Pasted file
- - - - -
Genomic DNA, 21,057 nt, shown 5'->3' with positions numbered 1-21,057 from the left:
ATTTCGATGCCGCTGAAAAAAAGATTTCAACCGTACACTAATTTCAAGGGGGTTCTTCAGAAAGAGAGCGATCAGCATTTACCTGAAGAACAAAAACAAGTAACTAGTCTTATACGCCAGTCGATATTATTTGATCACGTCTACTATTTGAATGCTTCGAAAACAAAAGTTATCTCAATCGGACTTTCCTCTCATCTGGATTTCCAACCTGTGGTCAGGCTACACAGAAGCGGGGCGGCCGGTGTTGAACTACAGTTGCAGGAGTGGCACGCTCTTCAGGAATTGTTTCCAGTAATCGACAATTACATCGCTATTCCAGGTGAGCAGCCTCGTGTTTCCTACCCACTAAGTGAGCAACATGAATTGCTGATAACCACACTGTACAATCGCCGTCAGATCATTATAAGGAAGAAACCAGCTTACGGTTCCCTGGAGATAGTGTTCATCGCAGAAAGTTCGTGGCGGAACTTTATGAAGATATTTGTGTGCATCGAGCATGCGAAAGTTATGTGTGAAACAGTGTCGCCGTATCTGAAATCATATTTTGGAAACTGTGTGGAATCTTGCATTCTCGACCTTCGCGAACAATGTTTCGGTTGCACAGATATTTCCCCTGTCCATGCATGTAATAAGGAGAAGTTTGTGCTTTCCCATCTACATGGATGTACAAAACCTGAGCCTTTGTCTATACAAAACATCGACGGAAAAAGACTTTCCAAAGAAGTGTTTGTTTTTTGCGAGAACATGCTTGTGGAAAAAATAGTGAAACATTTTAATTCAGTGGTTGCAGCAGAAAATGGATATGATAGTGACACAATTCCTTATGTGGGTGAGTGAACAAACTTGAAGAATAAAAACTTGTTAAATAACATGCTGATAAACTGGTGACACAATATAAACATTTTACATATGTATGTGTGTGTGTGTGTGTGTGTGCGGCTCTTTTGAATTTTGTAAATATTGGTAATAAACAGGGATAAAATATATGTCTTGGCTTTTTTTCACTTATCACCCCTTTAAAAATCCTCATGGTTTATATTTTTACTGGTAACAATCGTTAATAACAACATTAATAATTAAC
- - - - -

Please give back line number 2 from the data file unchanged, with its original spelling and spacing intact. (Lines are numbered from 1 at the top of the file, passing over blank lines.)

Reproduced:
ATTTCGATGCCGCTGAAAAAAAGATTTCAACCGTACACTAATTTCAAGGGGGTTCTTCAGAAAGAGAGCGATCAGCATTTACCTGAAGAACAAAAACAAGTAACTAGTCTTATACGCCAGTCGATATTATTTGATCACGTCTACTATTTGAATGCTTCGAAAACAAAAGTTATCTCAATCGGACTTTCCTCTCATCTGGATTTCCAACCTGTGGTCAGGCTACACAGAAGCGGGGCGGCCGGTGTTGAACTACAGTTGCAGGAGTGGCACGCTCTTCAGGAATTGTTTCCAGTAATCGACAATTACATCGCTATTCCAGGTGAGCAGCCTCGTGTTTCCTACCCACTAAGTGAGCAACATGAATTGCTGATAACCACACTGTACAATCGCCGTCAGATCATTATAAGGAAGAAACCAGCTTACGGTTCCCTGGAGATAGTGTTCATCGCAGAAAGTTCGTGGCGGAACTTTATGAAGATATTTGTGTGCATCGAGCATGCGAAAGTTATGTGTGAAACAGTGTCGCCGTATCTGAAATCATATTTTGGAAACTGTGTGGAATCTTGCATTCTCGACCTTCGCGAACAATGTTTCGGTTGCACAGATATTTCCCCTGTCCATGCATGTAATAAGGAGAAGTTTGTGCTTTCCCATCTACATGGATGTACAAAACCTGAGCCTTTGTCTATACAAAACATCGACGGAAAAAGACTTTCCAAAGAAGTGTTTGTTTTTTGCGAGAACATGCTTGTGGAAAAAATAGTGAAACATTTTAATTCAGTGGTTGCAGCAGAAAATGGATATGATAGTGACACAATTCCTTATGTGGGTGAGTGAACAAACTTGAAGAATAAAAACTTGTTAAATAACATGCTGATAAACTGGTGACACAATATAAACATTTTACATATGTATGTGTGTGTGTGTGTGTGTGTGCGGCTCTTTTGAATTTTGTAAATATTGGTAATAAACAGGGATAAAATATATGTCTTGGCTTTTTTTCACTTATCACCCCTTTAAAAATCCTCATGGTTTATATTTTTACTGGTAACAATCGTTAATAACAACATTAATAATTAAC